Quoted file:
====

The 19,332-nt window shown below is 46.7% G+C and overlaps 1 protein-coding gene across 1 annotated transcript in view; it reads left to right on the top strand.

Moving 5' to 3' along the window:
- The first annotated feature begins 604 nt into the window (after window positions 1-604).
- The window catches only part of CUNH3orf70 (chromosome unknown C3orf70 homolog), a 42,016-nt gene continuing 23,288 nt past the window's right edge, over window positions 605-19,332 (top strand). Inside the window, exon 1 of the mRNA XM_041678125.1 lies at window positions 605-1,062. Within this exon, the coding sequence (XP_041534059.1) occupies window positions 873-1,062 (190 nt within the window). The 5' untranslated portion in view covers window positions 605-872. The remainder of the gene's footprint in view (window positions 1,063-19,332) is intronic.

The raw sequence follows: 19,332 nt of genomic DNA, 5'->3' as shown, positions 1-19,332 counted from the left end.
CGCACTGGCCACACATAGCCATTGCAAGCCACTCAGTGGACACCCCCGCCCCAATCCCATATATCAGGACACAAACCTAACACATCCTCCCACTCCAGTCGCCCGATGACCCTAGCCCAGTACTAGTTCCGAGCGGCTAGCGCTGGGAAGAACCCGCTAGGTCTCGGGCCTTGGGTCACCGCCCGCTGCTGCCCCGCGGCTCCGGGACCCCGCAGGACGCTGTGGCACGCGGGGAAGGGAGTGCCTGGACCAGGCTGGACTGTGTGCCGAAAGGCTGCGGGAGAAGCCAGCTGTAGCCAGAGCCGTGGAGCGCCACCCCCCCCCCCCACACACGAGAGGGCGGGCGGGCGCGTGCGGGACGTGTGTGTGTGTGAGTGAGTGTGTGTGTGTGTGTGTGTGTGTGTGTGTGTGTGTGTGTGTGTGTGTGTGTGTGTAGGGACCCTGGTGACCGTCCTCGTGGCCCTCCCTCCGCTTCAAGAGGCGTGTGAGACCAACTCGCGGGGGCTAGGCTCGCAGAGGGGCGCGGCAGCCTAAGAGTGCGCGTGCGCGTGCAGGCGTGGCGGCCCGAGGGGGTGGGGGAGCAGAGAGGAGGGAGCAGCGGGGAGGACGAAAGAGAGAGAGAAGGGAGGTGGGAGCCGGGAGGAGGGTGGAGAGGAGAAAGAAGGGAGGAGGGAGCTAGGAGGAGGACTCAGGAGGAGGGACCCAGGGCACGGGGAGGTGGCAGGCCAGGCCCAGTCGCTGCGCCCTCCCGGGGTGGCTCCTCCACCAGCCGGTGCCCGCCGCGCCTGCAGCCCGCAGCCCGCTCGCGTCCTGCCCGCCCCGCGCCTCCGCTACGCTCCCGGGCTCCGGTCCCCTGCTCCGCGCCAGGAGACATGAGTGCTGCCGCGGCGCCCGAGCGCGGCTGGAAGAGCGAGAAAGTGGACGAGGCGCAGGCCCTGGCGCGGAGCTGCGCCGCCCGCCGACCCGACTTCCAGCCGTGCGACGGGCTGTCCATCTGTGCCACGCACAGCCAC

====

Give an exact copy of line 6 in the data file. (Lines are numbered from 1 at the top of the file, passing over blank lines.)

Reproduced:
CGCACTGGCCACACATAGCCATTGCAAGCCACTCAGTGGACACCCCCGCCCCAATCCCATATATCAGGACACAAACCTAACACATCCTCCCACTCCAGTCGCCCGATGACCCTAGCCCAGTACTAGTTCCGAGCGGCTAGCGCTGGGAAGAACCCGCTAGGTCTCGGGCCTTGGGTCACCGCCCGCTGCTGCCCCGCGGCTCCGGGACCCCGCAGGACGCTGTGGCACGCGGGGAAGGGAGTGCCTGGACCAGGCTGGACTGTGTGCCGAAAGGCTGCGGGAGAAGCCAGCTGTAGCCAGAGCCGTGGAGCGCCACCCCCCCCCCCCACACACGAGAGGGCGGGCGGGCGCGTGCGGGACGTGTGTGTGTGTGAGTGAGTGTGTGTGTGTGTGTGTGTGTGTGTGTGTGTGTGTGTGTGTGTGTGTGTGTGTGTAGGGACCCTGGTGACCGTCCTCGTGGCCCTCCCTCCGCTTCAAGAGGCGTGTGAGACCAACTCGCGGGGGCTAGGCTCGCAGAGGGGCGCGGCAGCCTAAGAGTGCGCGTGCGCGTGCAGGCGTGGCGGCCCGAGGGGGTGGGGGAGCAGAGAGGAGGGAGCAGCGGGGAGGACGAAAGAGAGAGAGAAGGGAGGTGGGAGCCGGGAGGAGGGTGGAGAGGAGAAAGAAGGGAGGAGGGAGCTAGGAGGAGGACTCAGGAGGAGGGACCCAGGGCACGGGGAGGTGGCAGGCCAGGCCCAGTCGCTGCGCCCTCCCGGGGTGGCTCCTCCACCAGCCGGTGCCCGCCGCGCCTGCAGCCCGCAGCCCGCTCGCGTCCTGCCCGCCCCGCGCCTCCGCTACGCTCCCGGGCTCCGGTCCCCTGCTCCGCGCCAGGAGACATGAGTGCTGCCGCGGCGCCCGAGCGCGGCTGGAAGAGCGAGAAAGTGGACGAGGCGCAGGCCCTGGCGCGGAGCTGCGCCGCCCGCCGACCCGACTTCCAGCCGTGCGACGGGCTGTCCATCTGTGCCACGCACAGCCAC